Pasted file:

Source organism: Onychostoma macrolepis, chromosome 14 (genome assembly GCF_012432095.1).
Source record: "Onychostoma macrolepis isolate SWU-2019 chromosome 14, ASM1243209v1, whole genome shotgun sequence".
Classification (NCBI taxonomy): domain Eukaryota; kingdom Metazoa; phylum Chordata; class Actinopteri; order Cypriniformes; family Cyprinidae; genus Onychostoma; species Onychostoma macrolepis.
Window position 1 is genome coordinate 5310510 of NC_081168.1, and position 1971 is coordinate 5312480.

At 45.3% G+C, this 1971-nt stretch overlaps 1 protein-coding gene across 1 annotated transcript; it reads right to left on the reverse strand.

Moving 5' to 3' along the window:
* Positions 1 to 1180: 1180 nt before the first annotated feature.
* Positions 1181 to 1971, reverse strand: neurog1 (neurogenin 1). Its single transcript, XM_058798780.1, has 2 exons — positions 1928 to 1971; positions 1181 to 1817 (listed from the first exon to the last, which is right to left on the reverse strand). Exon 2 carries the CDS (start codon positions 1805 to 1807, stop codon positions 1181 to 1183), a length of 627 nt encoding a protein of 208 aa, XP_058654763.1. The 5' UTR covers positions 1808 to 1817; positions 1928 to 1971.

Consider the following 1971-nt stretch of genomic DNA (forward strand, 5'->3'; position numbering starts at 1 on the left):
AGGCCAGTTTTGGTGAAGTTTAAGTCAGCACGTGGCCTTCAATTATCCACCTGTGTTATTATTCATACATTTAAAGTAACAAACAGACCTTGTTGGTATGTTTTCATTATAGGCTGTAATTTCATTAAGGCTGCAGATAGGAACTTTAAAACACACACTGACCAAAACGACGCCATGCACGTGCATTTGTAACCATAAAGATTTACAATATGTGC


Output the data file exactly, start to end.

Source organism: Onychostoma macrolepis, chromosome 14 (genome assembly GCF_012432095.1).
Source record: "Onychostoma macrolepis isolate SWU-2019 chromosome 14, ASM1243209v1, whole genome shotgun sequence".
Classification (NCBI taxonomy): domain Eukaryota; kingdom Metazoa; phylum Chordata; class Actinopteri; order Cypriniformes; family Cyprinidae; genus Onychostoma; species Onychostoma macrolepis.
Window position 1 is genome coordinate 5310510 of NC_081168.1, and position 1971 is coordinate 5312480.

At 45.3% G+C, this 1971-nt stretch overlaps 1 protein-coding gene across 1 annotated transcript; it reads right to left on the reverse strand.

Moving 5' to 3' along the window:
* Positions 1 to 1180: 1180 nt before the first annotated feature.
* Positions 1181 to 1971, reverse strand: neurog1 (neurogenin 1). Its single transcript, XM_058798780.1, has 2 exons — positions 1928 to 1971; positions 1181 to 1817 (listed from the first exon to the last, which is right to left on the reverse strand). Exon 2 carries the CDS (start codon positions 1805 to 1807, stop codon positions 1181 to 1183), a length of 627 nt encoding a protein of 208 aa, XP_058654763.1. The 5' UTR covers positions 1808 to 1817; positions 1928 to 1971.

Consider the following 1971-nt stretch of genomic DNA (forward strand, 5'->3'; position numbering starts at 1 on the left):
AGGCCAGTTTTGGTGAAGTTTAAGTCAGCACGTGGCCTTCAATTATCCACCTGTGTTATTATTCATACATTTAAAGTAACAAACAGACCTTGTTGGTATGTTTTCATTATAGGCTGTAATTTCATTAAGGCTGCAGATAGGAACTTTAAAACACACACTGACCAAAACGACGCCATGCACGTGCATTTGTAACCATAAAGATTTACAATATGTGC